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New software promises 25% productivity increase for estimators

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February 23, 2009

The On Center Digital Takeoff Table - estimators currently using On Center's software are forecasting an additional productivity increase of 25 percent with the new system.

The On Center Digital Takeoff Table - estimators currently using On Center's software are forecasting an additional productivity increase of 25 percent with the new system.

February 24, 2009 Construction software specialist On Center recently unveiled its Digital Takeoff Table solution at the World of Concrete industry tradeshow in Las Vegas. The Digital Takeoff Table integrates the company's On-Screen Takeoff® program with a Wacom tablet to enable estimators to draw digital “takeoffs” directly onto the screen with Wacom's cordless, battery-free pen. Estimators currently using the company's software are forecasting an additional productivity increase of 25 percent with the new system.

With increasing demand for a faster, more accurate way to complete takeoffs, On Center Software has found an advanced solution for the common woes of estimators worldwide. Vice President Cecilia Padilla explains that, “For years, estimators have asked for the ability to draw takeoffs directly onscreen, in a way that’s similar to the old days of coloring plans manually. So we answered their need with the Digital Takeoff Table solution.” The custom integration between On-Screen Takeoff and Wacom’s interactive pen display is a departure from the antiquated takeoff practice of paper plans. The old-fashioned highlighters and colored pencils have been traded in for an intuitive pen that allows estimators to perform quick and accurate takeoffs directly on the screen.

“Current On-Screen Takeoff users strongly believe that the Digital Takeoff Table solution will improve their estimating productivity an additional 25%, compared to using a digitizer or a mouse,” says Padilla. And with a market that is becoming increasingly difficult in which to compete, the Digital Takeoff Table solution offers an efficient method for completing accurate takeoffs.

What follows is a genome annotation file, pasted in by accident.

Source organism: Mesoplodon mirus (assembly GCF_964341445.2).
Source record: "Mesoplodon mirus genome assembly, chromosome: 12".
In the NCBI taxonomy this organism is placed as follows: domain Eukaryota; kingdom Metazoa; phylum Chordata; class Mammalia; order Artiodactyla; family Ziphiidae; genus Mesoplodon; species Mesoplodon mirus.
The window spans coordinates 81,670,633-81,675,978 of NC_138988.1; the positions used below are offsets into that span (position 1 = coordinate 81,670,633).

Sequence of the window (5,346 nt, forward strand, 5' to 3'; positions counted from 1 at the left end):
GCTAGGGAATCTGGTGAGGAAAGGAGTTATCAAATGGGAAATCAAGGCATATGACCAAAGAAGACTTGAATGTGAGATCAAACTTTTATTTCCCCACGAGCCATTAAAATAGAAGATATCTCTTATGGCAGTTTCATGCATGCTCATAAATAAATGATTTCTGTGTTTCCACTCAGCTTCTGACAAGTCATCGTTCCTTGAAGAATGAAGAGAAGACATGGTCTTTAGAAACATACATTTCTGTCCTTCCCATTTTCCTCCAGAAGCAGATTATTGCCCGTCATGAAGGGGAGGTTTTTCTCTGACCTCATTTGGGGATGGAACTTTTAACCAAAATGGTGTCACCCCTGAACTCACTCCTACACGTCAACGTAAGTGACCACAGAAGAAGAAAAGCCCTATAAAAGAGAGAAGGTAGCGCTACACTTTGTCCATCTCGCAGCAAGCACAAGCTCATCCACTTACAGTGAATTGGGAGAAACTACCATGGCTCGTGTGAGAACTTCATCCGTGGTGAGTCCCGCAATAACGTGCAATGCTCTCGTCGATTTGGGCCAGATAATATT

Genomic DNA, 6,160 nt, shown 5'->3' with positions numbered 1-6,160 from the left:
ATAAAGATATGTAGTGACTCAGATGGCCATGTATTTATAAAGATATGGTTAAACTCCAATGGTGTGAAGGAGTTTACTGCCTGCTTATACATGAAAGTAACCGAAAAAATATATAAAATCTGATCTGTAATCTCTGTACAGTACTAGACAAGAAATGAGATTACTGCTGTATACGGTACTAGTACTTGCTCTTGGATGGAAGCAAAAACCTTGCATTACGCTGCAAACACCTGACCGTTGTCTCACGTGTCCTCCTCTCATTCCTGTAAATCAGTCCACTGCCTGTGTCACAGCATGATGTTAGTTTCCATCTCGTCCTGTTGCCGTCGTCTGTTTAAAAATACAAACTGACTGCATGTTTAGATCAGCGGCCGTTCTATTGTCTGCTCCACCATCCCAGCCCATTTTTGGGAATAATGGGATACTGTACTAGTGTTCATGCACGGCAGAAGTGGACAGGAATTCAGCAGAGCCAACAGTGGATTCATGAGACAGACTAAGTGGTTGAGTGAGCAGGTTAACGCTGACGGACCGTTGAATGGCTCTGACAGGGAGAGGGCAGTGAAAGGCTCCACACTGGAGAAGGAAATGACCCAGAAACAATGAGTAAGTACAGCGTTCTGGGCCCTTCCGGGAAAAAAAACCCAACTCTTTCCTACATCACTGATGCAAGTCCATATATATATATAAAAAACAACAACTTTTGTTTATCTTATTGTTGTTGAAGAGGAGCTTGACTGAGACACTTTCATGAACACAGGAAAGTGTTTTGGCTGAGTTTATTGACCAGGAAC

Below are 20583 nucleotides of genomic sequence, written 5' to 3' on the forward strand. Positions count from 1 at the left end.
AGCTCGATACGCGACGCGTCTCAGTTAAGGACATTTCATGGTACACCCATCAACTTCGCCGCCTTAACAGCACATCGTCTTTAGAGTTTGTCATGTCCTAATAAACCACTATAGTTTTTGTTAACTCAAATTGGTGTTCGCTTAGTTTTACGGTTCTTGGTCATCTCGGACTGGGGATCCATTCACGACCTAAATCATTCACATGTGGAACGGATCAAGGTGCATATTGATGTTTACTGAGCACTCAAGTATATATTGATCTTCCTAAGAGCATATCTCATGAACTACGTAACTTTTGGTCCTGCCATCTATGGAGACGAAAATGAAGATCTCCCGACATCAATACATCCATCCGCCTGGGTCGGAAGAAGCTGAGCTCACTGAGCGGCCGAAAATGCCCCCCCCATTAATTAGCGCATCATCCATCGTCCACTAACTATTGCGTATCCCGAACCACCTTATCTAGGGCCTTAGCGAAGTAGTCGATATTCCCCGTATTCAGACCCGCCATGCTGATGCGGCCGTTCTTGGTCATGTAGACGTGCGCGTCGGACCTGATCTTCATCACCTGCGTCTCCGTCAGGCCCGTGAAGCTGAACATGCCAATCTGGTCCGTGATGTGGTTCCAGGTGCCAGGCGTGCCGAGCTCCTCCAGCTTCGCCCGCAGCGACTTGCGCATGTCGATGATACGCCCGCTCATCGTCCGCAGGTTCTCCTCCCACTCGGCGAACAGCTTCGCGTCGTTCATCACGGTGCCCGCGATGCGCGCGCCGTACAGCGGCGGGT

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About the Author
Mike Hanlon Mike grew up thinking he would become a mathematician, accidentally started motorcycle racing, got a job writing road tests for a motorcycle magazine while at university, and became a writer. As a travelling photojournalist during his early career, his work was published in a dozen languages across 20+ countries. He went on to edit or manage over 50 print publications, with target audiences ranging from pensioners to plumbers, many different sports, many car and motorcycle magazines, with many more in the fields of communication - narrow subject magazines on topics such as advertising, marketing, visual communications, design, presentation and direct marketing. Then came the internet and Mike managed internet projects for Australia's largest multimedia company, Telstra.com.au (Australia's largest Telco), Seek.com.au (Australia's largest employment site), top100.com.au, hitwise.com, and a dozen other internet start-ups before founding Gizmag in 2002. Now he writes and thinks. All articles by Mike Hanlon
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